I am building a SNN model using Nengo to perform time-series forecast. The main reason is that I am interested in the energy efficiency of SNNs, while I aim to achieve a decent enough level of accuracy with my SNN model compared to a more traditional ANN for the very same task (which can be a 1D/2D CNN or LSTM).

My research doesn’t involve hardware, since it’s a bit out of scope given my current goal and study.

It would be very nice if I could prove that my SNN model build using NengoDL or Keras-Spking consumes (much) less than a similar implementation in terms of accuracy using a regular ANN. Otherwise, I’d be basing on the sole assumption that SNNs are more efficient since not every neuron is fired, so the energy consumed is by definition less or equal than a regular ANN with the same properties (number of neurons, etc). What do you think about this last statement? Is it enough or a more rigorous proof should be brought?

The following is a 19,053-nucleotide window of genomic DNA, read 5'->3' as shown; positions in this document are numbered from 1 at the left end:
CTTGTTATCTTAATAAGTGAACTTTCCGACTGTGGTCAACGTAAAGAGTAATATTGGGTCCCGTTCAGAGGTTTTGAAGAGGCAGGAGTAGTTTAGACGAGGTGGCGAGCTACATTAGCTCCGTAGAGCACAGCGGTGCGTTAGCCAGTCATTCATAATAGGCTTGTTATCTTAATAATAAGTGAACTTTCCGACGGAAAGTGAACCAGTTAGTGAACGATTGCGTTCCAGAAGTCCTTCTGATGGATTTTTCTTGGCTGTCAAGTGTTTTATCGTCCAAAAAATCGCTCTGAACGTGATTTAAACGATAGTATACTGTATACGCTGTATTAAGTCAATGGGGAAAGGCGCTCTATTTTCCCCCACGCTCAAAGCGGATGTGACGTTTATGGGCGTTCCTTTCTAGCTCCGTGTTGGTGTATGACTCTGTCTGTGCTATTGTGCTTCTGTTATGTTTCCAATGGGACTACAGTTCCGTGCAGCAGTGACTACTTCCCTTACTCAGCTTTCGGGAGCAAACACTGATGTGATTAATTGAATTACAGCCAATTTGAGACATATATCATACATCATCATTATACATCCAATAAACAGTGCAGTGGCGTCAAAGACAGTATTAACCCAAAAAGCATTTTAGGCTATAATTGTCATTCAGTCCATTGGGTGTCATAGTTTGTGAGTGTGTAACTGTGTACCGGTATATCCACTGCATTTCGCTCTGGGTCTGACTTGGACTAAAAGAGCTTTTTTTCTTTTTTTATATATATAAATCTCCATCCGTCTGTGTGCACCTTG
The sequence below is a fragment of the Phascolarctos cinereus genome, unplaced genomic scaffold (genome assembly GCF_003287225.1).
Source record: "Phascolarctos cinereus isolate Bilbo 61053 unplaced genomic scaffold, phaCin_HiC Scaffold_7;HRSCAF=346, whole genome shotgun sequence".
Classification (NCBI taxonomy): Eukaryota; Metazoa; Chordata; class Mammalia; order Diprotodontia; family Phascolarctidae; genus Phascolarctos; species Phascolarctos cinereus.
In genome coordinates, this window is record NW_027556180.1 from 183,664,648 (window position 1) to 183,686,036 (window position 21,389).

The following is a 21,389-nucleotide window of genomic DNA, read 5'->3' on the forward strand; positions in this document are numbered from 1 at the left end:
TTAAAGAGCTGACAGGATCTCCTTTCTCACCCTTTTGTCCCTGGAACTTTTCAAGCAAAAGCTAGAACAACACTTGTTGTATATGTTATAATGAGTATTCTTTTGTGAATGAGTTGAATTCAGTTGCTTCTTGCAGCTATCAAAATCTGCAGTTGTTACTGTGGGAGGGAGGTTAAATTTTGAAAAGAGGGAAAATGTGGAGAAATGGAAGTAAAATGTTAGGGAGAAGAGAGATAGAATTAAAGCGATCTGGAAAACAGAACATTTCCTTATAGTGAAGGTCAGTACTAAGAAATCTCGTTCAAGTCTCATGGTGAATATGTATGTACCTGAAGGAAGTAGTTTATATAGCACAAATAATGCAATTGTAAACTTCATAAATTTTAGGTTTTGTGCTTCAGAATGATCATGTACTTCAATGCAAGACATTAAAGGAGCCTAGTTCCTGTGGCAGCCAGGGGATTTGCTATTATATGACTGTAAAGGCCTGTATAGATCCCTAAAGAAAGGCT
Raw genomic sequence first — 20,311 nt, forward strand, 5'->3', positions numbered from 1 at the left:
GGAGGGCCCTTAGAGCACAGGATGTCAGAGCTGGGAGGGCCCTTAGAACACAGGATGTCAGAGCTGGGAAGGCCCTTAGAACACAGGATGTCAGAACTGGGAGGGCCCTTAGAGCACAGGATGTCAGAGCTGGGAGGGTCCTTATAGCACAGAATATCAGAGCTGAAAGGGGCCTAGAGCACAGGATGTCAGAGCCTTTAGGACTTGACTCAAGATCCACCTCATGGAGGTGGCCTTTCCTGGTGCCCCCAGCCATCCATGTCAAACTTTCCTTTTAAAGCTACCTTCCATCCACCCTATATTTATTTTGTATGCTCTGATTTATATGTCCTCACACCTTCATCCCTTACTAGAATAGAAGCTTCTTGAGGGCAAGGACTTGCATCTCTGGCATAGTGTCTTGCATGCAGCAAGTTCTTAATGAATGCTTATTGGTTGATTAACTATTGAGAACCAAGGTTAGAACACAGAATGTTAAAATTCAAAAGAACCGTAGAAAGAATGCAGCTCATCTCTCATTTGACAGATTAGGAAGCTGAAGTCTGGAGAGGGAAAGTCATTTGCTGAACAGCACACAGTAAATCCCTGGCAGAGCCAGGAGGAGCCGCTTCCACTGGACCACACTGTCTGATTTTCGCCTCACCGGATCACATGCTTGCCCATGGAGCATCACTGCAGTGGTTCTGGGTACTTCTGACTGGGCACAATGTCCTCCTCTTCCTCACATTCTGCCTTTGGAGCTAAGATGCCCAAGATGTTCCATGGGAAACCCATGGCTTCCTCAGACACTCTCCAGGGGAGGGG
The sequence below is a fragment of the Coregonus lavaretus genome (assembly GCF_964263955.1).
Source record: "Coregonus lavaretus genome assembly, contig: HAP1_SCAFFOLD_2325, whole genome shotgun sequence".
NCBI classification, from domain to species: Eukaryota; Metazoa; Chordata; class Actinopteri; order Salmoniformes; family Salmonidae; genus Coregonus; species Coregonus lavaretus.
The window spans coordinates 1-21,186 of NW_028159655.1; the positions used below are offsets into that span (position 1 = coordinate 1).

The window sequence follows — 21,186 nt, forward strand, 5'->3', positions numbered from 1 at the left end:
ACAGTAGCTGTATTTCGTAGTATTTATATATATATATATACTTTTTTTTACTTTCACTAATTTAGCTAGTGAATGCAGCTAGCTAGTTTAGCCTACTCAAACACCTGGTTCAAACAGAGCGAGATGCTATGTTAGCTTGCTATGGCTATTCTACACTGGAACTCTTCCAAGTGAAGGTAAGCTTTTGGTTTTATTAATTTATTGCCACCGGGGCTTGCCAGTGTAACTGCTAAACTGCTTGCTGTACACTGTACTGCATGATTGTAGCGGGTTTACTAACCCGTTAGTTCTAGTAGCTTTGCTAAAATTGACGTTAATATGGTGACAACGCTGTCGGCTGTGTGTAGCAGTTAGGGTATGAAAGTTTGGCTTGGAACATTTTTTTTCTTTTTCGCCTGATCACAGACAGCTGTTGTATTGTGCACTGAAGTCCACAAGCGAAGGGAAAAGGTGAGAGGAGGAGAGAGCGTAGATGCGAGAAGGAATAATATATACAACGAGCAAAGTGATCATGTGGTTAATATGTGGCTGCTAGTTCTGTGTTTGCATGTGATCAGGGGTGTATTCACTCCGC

In regards to proving this in a more empirical way, I am very interested in what described in this Example: Estimating model energy. My only concern is this example focuses mostly on spiking-hardware-based implementation. Do you think it could be relevant to measure the energy consumption of two models (SNN and non-SNN) with this approach without considering any spiking hardware?